Totally different markets and companies, but a good analogy I thought.

So, ma, if you still believe in the company (and now that you’re back to work they should be doing better 😉 and understand how the company is going to continue growing at 15%+ without opening as many new stores, then hold your ground. Since you have so many options, I think the strategy is to hold them and hope the stock turns around.

– Jason (1/4/2008)

p.s. Do you mind if I post these emails on InvestorGeeks?

Disclosure: I do not own any BBBY shares now, but my mother does through an ESPP.

Book Review: Vitaliy Katsenelson’s Active Value Investing

Question: are we in a bull market or bear market? What if there was a third option? In Active Value Investing: Making Money in Range-bound Markets, Vitaliy Katsenelson makes a case that the current market is actually a "range-bound market" and then gives you the tools to take full advantage of the fact.

What is a Range Bound Market?
Range-bound markets are characterized by their roller-coaster-like volatility and the fact that despite this volatility, money invested in the beginning of the cycle will have close to 0% gains by the end of the cycle. In fact, range-bound markets are more common than bear markets. Katsenelson says:

"…if you look at the U.S. stock market during the entire twentieth century, most of the prolonged (greater than five years) markets were actually bull or range-bound markets. Prolonged bear (declining) markets happened in the past only when high market valuation was coupled with significant economic deterioration, similar to what was going on in Japan from the late 1980s through 2003 or so."

This chart from the book shows the past 107 years bull, bear, and range-bound markets as labeled by Kevin A. Turtle.

Bull, Bear, and Range-bound Markets from 1900-2007
Chart by Kevin A. Turtle

You’ll notice that each of the big bull markets was followed by a dip into a prolonged range-bound market. Our current market looks like it is trading in a range (with us on the upswing right now). And though we’re at an all-time high, the market-wide average P/E is still way below it’s pre-2001 levels.

The past shows us that we are due for a range-bound market. I’m not a huge fan of the "since this is how it worked in the past century, this is how things will work now" argument. Many authors stop at just that. Luckily for Katsenelson, he kept my interest by going deeper into things and explaining WHY he thinks the cycle will continue.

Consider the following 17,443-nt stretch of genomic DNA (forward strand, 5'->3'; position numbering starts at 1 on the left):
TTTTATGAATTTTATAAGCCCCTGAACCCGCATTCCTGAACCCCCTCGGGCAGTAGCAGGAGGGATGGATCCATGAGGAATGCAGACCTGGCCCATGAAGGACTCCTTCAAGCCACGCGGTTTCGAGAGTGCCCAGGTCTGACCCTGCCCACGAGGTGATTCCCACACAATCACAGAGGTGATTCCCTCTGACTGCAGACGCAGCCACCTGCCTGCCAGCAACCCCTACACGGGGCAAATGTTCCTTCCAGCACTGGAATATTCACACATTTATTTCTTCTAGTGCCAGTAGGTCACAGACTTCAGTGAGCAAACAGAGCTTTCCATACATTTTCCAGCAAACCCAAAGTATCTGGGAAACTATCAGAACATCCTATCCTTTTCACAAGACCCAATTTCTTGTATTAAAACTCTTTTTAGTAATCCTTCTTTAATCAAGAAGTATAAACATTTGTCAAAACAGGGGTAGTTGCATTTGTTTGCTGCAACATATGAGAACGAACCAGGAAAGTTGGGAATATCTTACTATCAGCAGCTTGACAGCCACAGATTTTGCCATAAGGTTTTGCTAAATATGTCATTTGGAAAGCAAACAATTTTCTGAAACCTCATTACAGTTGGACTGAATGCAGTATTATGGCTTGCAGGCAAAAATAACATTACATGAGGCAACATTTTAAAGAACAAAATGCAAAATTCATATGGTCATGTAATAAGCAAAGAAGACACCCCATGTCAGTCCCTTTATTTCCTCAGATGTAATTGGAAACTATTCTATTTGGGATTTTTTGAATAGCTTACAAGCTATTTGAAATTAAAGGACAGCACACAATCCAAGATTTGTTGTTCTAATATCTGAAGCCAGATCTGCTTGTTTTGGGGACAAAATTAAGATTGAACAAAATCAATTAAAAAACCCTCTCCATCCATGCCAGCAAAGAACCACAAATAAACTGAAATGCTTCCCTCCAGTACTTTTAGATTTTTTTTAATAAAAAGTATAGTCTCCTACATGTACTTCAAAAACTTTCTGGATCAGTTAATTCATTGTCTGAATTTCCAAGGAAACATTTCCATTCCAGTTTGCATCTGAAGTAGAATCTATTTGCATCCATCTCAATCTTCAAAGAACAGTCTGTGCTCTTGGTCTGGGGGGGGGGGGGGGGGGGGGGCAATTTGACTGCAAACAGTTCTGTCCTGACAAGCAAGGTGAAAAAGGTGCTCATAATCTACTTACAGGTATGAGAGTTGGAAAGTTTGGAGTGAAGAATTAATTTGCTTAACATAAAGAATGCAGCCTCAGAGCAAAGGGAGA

This was huge for me. Instead of using faith in history to predict the market, VK discusses human psychology and how the act of going through a long-term bull market (where you never lose going long and your biggest weakness is taking things too slow) affects your investment decisions going forward. What follows is a market of investors who are just more conservative than they were in the bull run, and the end result is a long period of "PE contraction". VK explains this in easy-to-read, convincing language.

Another great summary of why range-bound markets exists comes on page 168:

"If we can agree that the difference between low- and high-P/E stocks is the expectation of growth, this means that in the beginning of a range-bound market investors are willing to pay 200 percent premium for growth, whereas at the end of a range-bound market investors are willing to pay only a 40 percent premium."

Why do I care? What should I do?
Learning about range-bound markets will give you several "aha" moments that will help you think of the current market environment in new ways. But, understanding range-bound markets is just the first part of the book. The more applicable lessons come in the later sections.

The "analytics" section introduces the QVG framework (for quality, valuation, and growth). The basic gist is that because market-wide P/E depreciation is going to eat into profits, you need to be more diligent across these three "vectors" to choose outstanding stocks that will provide greater returns.